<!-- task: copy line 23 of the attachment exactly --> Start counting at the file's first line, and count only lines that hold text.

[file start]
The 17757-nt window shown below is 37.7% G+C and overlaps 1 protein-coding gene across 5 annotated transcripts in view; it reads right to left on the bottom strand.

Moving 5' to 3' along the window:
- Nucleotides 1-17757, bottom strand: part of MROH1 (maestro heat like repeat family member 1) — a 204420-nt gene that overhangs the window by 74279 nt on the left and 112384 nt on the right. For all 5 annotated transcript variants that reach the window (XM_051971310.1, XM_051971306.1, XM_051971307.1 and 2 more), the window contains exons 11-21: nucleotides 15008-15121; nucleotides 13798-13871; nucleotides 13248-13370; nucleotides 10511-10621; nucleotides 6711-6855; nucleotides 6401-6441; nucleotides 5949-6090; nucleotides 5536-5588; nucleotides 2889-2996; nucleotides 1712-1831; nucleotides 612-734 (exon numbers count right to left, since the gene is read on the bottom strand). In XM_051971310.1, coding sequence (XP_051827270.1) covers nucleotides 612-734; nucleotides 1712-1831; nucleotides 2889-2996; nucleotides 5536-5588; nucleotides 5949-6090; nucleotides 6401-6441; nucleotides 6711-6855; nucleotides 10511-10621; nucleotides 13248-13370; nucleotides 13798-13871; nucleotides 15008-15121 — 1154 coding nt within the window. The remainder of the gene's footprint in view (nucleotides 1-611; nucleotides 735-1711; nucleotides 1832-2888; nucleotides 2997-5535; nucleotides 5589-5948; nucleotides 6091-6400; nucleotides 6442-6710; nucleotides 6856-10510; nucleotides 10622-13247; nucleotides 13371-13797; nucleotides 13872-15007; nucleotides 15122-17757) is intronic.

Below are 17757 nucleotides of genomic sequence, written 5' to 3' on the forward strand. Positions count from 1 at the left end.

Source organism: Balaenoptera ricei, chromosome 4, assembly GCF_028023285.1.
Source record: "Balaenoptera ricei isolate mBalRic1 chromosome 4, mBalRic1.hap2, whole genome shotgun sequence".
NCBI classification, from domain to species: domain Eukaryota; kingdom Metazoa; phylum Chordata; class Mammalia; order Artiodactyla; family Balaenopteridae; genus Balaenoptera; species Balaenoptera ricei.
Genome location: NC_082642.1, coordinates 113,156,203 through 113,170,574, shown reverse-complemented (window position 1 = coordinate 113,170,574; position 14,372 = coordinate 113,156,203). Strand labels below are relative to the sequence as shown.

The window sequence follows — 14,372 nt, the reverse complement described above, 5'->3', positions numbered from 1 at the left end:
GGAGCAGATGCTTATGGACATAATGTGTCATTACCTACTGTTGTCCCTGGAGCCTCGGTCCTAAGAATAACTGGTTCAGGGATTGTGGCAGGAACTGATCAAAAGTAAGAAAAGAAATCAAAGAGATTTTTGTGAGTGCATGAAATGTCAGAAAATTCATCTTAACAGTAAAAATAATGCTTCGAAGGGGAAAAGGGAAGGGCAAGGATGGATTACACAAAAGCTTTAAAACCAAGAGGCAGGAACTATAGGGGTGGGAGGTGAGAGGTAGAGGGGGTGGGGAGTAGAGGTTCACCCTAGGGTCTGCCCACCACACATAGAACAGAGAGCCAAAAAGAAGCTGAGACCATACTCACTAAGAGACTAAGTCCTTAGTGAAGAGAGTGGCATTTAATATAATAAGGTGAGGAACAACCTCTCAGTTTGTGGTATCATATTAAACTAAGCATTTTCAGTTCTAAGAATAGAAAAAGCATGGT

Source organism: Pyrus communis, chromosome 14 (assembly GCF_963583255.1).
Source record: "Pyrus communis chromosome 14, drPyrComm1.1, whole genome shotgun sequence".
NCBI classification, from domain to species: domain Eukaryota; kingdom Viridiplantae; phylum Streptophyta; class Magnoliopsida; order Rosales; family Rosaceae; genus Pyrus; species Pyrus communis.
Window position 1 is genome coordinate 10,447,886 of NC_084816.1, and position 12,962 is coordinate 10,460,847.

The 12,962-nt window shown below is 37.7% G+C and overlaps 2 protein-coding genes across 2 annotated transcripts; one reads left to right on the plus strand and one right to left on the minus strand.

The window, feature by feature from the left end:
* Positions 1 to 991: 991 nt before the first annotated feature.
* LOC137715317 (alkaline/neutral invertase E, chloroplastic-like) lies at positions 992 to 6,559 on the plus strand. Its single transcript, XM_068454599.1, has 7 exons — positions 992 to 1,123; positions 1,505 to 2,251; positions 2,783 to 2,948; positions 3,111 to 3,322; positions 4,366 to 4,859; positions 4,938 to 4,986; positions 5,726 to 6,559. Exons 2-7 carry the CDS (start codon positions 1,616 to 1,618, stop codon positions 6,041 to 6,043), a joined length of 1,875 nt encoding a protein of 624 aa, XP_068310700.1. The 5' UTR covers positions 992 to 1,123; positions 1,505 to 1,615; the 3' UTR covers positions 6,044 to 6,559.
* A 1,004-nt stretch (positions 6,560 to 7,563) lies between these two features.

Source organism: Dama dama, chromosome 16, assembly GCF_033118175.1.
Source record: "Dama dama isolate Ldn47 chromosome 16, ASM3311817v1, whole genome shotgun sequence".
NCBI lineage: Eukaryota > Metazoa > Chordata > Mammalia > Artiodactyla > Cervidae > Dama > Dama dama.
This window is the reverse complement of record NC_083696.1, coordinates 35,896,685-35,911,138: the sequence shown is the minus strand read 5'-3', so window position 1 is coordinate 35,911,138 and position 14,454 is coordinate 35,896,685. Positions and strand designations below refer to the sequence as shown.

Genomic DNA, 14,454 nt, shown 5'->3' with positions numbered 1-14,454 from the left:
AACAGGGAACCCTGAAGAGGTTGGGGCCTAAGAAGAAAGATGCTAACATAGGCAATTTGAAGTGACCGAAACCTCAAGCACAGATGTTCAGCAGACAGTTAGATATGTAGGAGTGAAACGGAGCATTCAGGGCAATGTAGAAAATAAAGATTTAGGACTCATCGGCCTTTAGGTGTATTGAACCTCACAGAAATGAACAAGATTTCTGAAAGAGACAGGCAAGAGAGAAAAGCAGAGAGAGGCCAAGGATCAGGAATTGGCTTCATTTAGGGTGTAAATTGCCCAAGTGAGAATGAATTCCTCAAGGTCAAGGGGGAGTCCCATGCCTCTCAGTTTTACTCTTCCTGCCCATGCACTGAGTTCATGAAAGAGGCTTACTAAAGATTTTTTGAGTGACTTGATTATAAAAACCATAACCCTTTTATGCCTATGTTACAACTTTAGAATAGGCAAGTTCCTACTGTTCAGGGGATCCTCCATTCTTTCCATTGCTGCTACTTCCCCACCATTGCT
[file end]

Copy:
This window is the reverse complement of record NC_083696.1, coordinates 35,896,685-35,911,138: the sequence shown is the minus strand read 5'-3', so window position 1 is coordinate 35,911,138 and position 14,454 is coordinate 35,896,685. Positions and strand designations below refer to the sequence as shown.